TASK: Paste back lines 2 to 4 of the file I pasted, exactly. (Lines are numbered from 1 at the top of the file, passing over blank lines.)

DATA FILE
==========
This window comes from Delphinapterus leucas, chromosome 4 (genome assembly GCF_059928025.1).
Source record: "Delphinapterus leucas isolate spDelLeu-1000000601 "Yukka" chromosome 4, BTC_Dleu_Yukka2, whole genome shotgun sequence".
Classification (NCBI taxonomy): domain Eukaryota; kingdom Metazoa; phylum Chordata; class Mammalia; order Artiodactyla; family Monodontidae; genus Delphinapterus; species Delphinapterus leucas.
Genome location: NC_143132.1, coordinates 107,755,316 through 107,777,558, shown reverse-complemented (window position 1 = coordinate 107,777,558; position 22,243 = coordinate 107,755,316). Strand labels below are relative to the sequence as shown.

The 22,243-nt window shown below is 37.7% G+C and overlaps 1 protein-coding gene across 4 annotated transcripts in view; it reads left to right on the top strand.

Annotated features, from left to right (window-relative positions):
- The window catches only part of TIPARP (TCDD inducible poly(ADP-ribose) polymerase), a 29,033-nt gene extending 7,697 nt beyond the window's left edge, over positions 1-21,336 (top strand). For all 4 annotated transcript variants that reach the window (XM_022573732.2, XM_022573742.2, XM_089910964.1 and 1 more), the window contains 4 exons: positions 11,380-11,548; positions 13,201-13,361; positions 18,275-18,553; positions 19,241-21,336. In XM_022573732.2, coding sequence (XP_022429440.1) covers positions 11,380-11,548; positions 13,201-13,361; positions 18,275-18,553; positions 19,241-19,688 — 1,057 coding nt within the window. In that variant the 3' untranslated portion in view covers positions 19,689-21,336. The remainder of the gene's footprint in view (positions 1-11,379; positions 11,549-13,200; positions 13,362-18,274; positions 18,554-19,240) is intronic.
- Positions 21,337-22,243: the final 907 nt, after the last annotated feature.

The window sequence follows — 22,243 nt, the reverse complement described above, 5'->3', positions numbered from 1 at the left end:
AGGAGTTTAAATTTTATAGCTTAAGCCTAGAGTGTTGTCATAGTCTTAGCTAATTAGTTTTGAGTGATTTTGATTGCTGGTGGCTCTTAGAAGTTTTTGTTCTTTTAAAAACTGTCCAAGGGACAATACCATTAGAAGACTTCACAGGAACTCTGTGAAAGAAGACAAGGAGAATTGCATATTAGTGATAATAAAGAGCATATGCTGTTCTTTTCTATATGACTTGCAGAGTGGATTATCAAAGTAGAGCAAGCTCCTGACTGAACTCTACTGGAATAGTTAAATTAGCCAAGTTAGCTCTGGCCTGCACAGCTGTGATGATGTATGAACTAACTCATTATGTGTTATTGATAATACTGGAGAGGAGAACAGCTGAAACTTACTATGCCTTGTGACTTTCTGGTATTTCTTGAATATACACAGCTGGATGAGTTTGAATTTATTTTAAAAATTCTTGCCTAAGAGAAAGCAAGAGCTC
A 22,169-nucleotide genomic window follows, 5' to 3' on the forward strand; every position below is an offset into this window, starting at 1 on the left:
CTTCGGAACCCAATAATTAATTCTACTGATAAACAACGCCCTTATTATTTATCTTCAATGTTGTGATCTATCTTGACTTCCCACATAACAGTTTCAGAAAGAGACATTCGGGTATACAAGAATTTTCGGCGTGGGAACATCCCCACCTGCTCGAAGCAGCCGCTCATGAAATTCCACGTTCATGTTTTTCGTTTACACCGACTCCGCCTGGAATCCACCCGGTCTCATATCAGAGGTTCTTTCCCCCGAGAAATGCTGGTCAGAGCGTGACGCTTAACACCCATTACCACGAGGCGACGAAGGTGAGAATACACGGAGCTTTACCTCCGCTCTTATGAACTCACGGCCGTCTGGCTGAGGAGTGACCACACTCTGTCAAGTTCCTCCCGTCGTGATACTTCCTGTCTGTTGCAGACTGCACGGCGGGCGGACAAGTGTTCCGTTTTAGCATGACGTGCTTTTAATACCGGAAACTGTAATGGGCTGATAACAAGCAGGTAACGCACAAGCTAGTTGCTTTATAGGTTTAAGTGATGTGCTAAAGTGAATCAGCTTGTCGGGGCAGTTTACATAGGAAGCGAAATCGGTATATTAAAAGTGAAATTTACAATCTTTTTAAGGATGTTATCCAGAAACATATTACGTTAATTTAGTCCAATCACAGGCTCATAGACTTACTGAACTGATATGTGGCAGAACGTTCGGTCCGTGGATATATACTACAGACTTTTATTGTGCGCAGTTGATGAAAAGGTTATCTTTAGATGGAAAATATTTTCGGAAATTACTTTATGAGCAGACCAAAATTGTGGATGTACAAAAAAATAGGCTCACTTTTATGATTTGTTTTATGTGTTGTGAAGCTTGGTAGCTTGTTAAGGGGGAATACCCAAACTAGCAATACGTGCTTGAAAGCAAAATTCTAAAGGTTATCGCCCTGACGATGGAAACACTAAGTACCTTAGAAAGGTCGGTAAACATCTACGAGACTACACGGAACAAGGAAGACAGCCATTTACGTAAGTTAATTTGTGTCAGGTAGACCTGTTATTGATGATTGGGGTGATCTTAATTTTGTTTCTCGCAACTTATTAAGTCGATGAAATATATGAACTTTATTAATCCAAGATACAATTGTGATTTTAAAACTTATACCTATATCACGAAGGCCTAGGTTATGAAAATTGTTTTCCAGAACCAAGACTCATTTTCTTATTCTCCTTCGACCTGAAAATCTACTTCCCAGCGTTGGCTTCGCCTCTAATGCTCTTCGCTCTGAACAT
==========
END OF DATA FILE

Source record: "Delphinapterus leucas isolate spDelLeu-1000000601 "Yukka" chromosome 4, BTC_Dleu_Yukka2, whole genome shotgun sequence".
Classification (NCBI taxonomy): domain Eukaryota; kingdom Metazoa; phylum Chordata; class Mammalia; order Artiodactyla; family Monodontidae; genus Delphinapterus; species Delphinapterus leucas.
Genome location: NC_143132.1, coordinates 107,755,316 through 107,777,558, shown reverse-complemented (window position 1 = coordinate 107,777,558; position 22,243 = coordinate 107,755,316). Strand labels below are relative to the sequence as shown.